But none of that means we should not try to do a proper lunch break once in a while. We should wherever possible get out of the building, wherever possible eat more than just a warm kitkat from the choccy machine - and as a bare minimum I WILL DEMAND TIME TO PURCHASE AND DRINK ONE CUP OF TEA in any 'lunch break'. It is essential to eat SOMETHING and re-caffeinate (unless its one of THOSE trials where you feel too sick to eat - fortunately rarer the older and more curmudgeonly you get, and the more one's lifetime supply of Fs depletes) - it is a source of some frustration that the set up of court security still means that we can lose a precious fifteen minutes of lunch 'break' queuing to get back into the building when on the coffee run, resulting in everyone in the case having to break off taking instructions or whatever else it is they are doing, in order to sip and collect their drink from security. I hope that the speedy boarding scheme is rolled out everywhere some time soon.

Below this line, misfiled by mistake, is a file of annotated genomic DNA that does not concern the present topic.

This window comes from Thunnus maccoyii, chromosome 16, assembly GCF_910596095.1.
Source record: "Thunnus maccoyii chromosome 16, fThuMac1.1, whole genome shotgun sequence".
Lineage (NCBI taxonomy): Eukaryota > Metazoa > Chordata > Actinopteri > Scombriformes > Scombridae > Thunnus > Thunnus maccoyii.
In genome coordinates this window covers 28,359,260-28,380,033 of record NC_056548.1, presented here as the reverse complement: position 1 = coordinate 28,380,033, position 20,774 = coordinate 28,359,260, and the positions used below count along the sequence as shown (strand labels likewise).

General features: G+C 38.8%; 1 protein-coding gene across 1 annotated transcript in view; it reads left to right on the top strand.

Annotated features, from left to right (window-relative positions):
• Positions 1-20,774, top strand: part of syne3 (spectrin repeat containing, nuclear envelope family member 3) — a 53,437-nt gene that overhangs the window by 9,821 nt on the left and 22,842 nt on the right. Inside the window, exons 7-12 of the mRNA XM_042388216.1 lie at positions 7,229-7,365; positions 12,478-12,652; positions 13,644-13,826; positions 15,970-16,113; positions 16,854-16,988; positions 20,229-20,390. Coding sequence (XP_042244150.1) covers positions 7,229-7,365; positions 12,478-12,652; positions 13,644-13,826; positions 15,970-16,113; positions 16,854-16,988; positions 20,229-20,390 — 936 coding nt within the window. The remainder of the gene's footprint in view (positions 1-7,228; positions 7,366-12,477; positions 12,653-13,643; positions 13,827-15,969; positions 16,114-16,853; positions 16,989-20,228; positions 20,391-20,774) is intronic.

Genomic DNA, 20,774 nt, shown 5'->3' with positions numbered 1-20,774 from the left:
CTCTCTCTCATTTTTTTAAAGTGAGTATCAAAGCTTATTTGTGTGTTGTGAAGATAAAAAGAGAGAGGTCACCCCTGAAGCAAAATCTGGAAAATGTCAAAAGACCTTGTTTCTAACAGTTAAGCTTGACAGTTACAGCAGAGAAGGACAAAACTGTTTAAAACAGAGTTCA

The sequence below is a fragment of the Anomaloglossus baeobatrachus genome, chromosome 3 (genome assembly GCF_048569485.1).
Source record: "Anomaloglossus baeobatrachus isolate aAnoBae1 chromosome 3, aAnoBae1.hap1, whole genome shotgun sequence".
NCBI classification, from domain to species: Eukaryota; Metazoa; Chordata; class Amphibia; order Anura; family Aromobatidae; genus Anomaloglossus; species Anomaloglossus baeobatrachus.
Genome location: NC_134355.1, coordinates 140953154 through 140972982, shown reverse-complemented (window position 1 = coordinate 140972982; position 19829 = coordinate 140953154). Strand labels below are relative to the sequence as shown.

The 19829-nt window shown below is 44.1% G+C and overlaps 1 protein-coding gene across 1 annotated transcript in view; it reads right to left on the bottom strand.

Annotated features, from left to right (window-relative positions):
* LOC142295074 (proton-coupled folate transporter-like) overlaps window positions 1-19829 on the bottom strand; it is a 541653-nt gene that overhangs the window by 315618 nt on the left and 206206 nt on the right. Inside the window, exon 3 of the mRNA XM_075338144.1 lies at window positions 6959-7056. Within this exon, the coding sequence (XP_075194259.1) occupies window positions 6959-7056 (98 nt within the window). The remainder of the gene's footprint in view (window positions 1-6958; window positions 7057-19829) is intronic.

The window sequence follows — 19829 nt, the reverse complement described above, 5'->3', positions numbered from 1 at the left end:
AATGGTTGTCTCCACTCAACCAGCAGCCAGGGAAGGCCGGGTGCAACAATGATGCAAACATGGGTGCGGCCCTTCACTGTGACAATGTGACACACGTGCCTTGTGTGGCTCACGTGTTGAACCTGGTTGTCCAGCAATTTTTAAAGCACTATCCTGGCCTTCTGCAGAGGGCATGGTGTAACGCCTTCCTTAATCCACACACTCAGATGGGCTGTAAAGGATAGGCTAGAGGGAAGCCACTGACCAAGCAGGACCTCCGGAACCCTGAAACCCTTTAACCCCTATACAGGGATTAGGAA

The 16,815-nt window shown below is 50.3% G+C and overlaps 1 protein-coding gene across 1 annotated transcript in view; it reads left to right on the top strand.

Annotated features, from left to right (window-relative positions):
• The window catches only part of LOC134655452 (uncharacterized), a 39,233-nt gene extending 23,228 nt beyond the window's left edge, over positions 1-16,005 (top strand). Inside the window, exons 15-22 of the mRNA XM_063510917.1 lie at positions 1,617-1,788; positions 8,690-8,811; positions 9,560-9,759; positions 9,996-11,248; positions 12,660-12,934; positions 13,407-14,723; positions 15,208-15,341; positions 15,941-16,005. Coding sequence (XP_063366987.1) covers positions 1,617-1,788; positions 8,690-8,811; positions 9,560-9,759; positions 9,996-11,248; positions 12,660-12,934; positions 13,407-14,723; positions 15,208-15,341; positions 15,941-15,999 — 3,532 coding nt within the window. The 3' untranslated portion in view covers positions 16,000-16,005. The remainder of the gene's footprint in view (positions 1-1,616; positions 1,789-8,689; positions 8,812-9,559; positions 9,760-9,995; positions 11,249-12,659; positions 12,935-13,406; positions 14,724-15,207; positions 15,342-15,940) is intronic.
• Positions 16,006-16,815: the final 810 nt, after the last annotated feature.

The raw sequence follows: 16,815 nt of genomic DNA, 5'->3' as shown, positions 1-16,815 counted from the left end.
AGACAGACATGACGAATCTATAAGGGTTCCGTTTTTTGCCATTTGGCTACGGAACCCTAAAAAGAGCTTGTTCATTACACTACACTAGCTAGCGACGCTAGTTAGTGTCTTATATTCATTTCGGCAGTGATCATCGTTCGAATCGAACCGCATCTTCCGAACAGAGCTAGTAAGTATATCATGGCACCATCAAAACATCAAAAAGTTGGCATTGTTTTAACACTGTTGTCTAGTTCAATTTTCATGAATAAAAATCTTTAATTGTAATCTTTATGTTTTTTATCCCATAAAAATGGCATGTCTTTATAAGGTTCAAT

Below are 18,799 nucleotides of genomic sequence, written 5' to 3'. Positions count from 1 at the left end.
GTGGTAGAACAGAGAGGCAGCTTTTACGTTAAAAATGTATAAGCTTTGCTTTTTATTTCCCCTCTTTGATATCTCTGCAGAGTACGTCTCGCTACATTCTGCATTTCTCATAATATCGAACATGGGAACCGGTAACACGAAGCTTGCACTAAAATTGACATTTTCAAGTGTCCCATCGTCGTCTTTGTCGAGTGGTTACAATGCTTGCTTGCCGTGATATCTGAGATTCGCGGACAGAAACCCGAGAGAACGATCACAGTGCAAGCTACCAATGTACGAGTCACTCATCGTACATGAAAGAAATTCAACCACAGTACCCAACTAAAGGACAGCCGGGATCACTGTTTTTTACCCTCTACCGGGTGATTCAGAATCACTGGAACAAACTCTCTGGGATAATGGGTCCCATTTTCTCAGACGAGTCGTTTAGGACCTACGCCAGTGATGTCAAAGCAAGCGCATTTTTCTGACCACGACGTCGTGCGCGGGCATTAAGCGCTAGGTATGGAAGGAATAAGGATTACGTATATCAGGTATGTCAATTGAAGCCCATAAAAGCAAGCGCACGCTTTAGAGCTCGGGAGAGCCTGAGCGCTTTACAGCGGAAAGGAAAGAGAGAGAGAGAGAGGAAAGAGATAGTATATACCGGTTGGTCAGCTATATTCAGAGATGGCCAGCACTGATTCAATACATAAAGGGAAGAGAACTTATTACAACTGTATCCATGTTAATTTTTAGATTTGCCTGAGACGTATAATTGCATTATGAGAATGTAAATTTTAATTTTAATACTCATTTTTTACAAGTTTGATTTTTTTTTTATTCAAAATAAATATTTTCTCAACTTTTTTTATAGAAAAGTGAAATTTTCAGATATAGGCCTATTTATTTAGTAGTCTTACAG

The answer to all this stressy-ness lies in my approach to cooking** : If you have chocolate chips make something with chocolate chips even if its not in the recipe - just chuck em in. What's the worst that can happen? (ok we've had a few inedible experiments this summer but, hey ho). What I'm trying to say is that you gotta make something out of whatever you have to hand. Take the opportunity for a lovely lunch with pals when you can. Take that early finish and go relax. When your trial cracks try not to let your diary fill right back up again. Build in firebreaks and be ruthless with the clerks when they try and encroach. Book that holiday in advance. Make it far away so you CAN'T be tempted. And bake with the kids and pootle in the garden when you can (or do extreme sports, eat mountains of chocolate chips or run marathons to your taste).